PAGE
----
A young male orangutan makes the 30-metre climb up the thickest root of the strangler fig high above the canopy in Gunung Palung national park, one of the few protected orangutan strongholds in Indonesian Borneo. Laman had to do three days of climbing to position several GoPro cameras that he could trigger remotely. This shot was the one he had long visualised, looking down on the orangutan within its forest home. Photograph: Tim Laman
The animal has been studied for some time, but new research confirms it is different from all other gibbons.
It has been named the Skywalker hoolock gibbon - partly because the Chinese characters of its scientific name mean “Heaven’s movement” but also because the scientists are fans of Star Wars.
The study is published in the American Journal of Primatology. Dr Sam Turvey, from the Zoological Society of London, who was part of the team studying the apes, told BBC News: “In this area, so many species have declined or gone extinct because of habitat loss, hunting and general human overpopulation.
"So it’s an absolute privilege to see something as special and as rare as a gibbon in a canopy in a Chinese rainforest, and especially when it turns out that the gibbons are actually a new species previously unrecognised by science.”
Hoolock gibbons are found in Bangladesh, India, China and Myanmar. They spend most of their time living in the treetops, swinging through the forests with their forelimbs, rarely spending any time on the ground.
But the research team - led by Fan Peng-Fei from Sun Yat-sen University in China - started to suspect that the animals they were studying in China’s Yunnan Province were unusual.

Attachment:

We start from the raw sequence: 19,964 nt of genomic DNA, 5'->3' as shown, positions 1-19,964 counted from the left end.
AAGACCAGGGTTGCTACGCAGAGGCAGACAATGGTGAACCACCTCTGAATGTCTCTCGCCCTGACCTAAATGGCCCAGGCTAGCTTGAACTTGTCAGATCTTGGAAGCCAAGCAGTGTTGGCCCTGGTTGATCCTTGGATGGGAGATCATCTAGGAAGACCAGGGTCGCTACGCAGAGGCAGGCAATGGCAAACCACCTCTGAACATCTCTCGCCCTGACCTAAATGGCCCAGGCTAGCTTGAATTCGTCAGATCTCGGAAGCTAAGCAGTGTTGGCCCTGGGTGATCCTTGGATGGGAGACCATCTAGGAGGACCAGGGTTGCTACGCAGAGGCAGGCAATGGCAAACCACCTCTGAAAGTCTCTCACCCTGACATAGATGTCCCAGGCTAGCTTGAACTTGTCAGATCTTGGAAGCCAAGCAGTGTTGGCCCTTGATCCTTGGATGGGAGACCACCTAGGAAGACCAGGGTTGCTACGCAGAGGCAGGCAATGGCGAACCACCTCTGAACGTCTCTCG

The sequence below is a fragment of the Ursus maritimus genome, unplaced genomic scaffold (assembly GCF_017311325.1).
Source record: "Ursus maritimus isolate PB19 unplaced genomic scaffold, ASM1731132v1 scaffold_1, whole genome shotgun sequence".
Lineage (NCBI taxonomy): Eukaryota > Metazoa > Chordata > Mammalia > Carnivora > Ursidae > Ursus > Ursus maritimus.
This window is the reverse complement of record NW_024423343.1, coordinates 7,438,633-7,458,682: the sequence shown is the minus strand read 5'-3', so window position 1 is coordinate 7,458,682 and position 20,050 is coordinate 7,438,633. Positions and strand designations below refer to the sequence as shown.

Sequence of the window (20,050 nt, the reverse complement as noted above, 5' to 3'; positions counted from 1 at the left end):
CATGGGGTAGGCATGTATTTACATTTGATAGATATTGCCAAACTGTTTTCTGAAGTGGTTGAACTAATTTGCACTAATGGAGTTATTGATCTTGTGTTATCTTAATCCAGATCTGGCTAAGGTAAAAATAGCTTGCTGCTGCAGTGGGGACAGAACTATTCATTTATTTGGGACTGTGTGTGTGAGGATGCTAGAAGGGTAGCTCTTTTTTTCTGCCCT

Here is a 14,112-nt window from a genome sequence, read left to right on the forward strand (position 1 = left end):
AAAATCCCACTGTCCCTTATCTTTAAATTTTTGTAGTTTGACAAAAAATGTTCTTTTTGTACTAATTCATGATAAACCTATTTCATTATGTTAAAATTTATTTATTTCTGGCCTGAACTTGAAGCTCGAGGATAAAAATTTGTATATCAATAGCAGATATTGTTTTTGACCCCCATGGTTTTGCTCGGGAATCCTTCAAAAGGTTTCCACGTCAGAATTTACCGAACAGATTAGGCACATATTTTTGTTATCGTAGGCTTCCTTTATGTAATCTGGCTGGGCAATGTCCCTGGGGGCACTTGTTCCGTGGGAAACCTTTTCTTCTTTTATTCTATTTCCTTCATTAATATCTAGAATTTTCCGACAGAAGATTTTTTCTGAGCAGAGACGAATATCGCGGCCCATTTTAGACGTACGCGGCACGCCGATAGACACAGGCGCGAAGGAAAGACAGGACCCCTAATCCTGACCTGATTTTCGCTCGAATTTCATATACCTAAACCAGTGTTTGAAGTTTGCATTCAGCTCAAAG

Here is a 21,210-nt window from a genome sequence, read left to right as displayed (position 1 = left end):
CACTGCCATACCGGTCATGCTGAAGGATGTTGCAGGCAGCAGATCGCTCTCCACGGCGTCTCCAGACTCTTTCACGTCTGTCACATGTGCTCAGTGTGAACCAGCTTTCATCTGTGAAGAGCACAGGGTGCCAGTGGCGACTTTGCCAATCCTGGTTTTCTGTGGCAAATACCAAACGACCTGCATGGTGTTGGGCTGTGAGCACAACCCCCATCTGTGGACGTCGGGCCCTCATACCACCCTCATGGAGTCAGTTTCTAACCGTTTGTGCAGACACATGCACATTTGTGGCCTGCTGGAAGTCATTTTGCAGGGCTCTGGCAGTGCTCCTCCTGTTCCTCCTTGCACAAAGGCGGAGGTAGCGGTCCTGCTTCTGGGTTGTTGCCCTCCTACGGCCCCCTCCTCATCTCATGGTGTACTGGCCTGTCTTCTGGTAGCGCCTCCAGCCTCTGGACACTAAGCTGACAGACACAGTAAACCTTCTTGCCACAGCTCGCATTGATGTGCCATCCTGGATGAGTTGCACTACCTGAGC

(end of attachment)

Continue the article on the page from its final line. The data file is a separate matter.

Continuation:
All hoolock gibbons have white eyebrows and some have white beards - but the Chinese primates’ markings differed in appearance. Their songs, which they use to bond with other gibbons and to mark out their territory, also had an unusual ring.
In 2016, scientists observed what is probably the first known contract killing outside of the human species. It happened in Borneo, when a female orangutan named Kondor “hired” a male named Ekko to eliminate a rival female, Sidony. These were, of course, names that the researchers gave them – the orangutans did not tell them their names. They’re dumb animals, and also they know what happens to snitches.
Orangutans are particularly docile as far as apes go, so it’s safe to say that Sidony did something to piss Kondor off right proper. The scheme began when Kondor called Ekko over, which was curious in itself, because orangutans of the opposite sex rarely associate outside of mating season. Later, Ekko was seen spying on Sidony, before returning to Kondor, with whom he immediately started having a lot of hot ape sex.
After that, Ekko confronted Sidony and promptly mauled her to death, before returning to Kondor and having some more hot ape sex.
Yes, you are correct: That was Kim Basinger’s sideplot from Wayne’s World 2. A thousand monkeys working at a thousand typewriters for a thousand years might not write Hamlet, but apparently they can nail down an SNL spin-off in an afternoon.